Yesterday, January 5, was a bitter date – 55 yeas since death day of a prominent theatre director, Solomon Mikhoels. Mikhoels was killed, for it was too dangerous to try him, because he was innocent.
The real name of the artist was Solomon Vovsi. He was born March 1890 in the city of Dvinsk, Vitebsk Government. He got traditional Jewish education and in 1911 entered Kiev Commerce School, though was expelled from it for his participation in student strikes. Before becoming an actor, he also studied at Kiev Commerce Institute and at Law Faculty of St Petersburg University (1915-1918). After the October Revolution, he entered Jewish Theatre School of Granevsky in St Petersburg.
Mikhoels, who was a theatre director and actor, became People’s Actor of the USSR in 1939, while in 1946 – he was awarded with the Stalin Prize. Since 1919, Mikhoels worked as theatre actor. In 1925, Moscow State Jewish Theatre was founded. Mikhoels was one of the theatre founder and became its leader since 1929.
The most famous roles of Mikhoels are king Lear in the W.Shakespeare play and milkman Tevye by Sholom Aleichem. Since 1941, Mikhoels was a professor of Moscow Theatre School. In 1942, he became first chairman of Jewish Anti-Fascist Committee created to “involve Jews all over the world into fight with fascists.” He also was a member of Presidium of All-Russian Theatre Society and of the Arts Worker Trade Union Central Committee. The State Jewish Theatre created by Mikhoels was closed by the personal order of Stalin.
Mikhoels died January, 1948 while touring in Minsk (according to some information, he came to Minsk as a representative of Stalin Prize Committee). According to the official version, Mikhoels and a friend of him, Sergei Golubev, were run by a lorry. True circumstances became known only in 1951, when Viktor Abakumov, ex-state security minister of the USSR was arrested. It turned out the writer Golubev was KGB agent. He got a task to invite Mikhoels to his friends’ dacha. The dacha belonged to the Byelorussian state security chief, Tsanava. The lorry was already prepared, under whose wheels Mikhoels and Golubev (who was sacrificed for the story credibility) were thrown.
The Mikhoels funeral was very splendid. Though soon, when fight against cosmopolitanism was in its height, Mikhoels was called “bourgeois nationalist.”
Short before his death, Mikhoels fully experienced a persecution. He had to play king Lear not only at the stage, but in his life, too. However, at that time, he was not the only Jew, who felt the death breath behind his back. His name was forbidden, while his once highly evaluated work seemed to be forgotten. And nobody mentioned his public activity as anti-fascist and international politician in the Great Patriotic War.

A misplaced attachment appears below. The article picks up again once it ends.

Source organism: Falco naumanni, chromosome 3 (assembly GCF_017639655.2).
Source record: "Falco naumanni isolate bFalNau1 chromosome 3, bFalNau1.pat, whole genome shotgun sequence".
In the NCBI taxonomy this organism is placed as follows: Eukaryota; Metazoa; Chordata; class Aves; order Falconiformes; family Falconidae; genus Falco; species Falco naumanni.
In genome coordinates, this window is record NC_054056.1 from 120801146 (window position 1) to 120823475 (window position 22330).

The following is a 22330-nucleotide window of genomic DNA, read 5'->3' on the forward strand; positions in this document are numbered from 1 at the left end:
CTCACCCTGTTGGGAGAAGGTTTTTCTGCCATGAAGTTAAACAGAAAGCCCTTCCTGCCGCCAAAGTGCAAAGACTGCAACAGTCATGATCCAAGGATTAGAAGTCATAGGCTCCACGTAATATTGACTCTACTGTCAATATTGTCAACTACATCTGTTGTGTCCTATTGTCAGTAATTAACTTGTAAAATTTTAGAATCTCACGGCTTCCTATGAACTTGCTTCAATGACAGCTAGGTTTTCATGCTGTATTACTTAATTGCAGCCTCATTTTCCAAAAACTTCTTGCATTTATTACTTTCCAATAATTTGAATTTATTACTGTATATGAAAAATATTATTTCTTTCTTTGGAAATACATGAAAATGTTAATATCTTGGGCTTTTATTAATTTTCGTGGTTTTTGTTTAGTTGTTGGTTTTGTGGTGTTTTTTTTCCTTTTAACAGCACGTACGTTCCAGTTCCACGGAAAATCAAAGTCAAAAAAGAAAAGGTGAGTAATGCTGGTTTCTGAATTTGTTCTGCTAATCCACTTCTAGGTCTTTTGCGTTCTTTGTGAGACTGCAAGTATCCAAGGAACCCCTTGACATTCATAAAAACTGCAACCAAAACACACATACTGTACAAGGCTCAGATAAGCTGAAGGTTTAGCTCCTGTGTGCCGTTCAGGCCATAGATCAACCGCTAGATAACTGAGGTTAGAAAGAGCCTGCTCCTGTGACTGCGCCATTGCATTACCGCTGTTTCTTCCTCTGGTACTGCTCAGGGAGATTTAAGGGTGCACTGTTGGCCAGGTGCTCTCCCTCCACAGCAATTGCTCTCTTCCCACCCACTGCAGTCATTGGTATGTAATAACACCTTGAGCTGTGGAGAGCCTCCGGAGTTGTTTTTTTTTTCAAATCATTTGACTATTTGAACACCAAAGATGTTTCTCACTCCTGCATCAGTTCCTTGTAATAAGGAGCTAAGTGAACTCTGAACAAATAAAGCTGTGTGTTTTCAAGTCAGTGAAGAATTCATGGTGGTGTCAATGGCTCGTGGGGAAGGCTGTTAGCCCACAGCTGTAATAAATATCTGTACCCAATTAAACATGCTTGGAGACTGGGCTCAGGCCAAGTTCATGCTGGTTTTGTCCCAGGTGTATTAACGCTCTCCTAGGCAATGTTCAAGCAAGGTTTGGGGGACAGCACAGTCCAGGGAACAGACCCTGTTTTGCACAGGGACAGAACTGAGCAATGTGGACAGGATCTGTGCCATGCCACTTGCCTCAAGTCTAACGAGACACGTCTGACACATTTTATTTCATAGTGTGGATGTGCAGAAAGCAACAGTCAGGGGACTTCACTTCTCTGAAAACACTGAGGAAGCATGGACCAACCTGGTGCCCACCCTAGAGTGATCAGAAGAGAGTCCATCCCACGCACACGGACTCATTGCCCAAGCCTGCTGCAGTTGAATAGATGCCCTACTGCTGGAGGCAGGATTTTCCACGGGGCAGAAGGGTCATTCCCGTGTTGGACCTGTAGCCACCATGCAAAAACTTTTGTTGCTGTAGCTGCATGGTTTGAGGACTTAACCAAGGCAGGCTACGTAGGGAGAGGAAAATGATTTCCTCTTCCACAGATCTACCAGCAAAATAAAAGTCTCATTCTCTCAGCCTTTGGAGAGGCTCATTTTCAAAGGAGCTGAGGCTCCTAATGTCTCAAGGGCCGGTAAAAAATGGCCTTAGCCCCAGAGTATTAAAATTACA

According to his daughter, Natalia, Solomon Mikhoels was the soul of Russian Jew Community. He said he was “hanged around with human fates.” He was persuaded that a nation must keep its roots, its culture, in contrast to Soviet writer Ilya Erenburg who considered the only way for Jews to be the full assimilation. Natalia is sure, massive arrests of Jewish artists would have been impossible when Mikhoels was alive. So, his death was necessary.
At that time, Mikhoels’ two daughters Natalia and Nina expected arrest any time. The possible arrest seemed to be real to everybody of their friends. Finally, Natalia’s husband Moisei Weinberg, a talented composer, was arrested, while the name of Mikhoels was supplied in official publications with epithet “famous bourgeois nationalist.” He was reported to have been connected through his brother M.Vovsi, accused according to the great “case of doctors,” with a “band of killers in white smocks.”
The “killer doctors” could have been befallen the same fate as many actors of State Jewish Theatre, though March 5, 1953 Stalin died. “Killer doctors” as well as Mikhoels were rehabilitated. April 7, 1953, the newspaper Pravda wrote: “As a result of a careful examination, it was found out the public figure, People’s Artist of the USSR Solomon Mikhoels had been slandered.” While in 1998, the first Mikhoels Moscow International Festival of Arts was carried out. Then books about him and his work started to be published.
The Arts Festival is a real return of the Mikhoels heritage. Later, Konstantin Bromberg and Yulia Konstantinova shot a film about Mikhoels “Solomon Mikhoels. Return.”
Translated by Vera Solovieva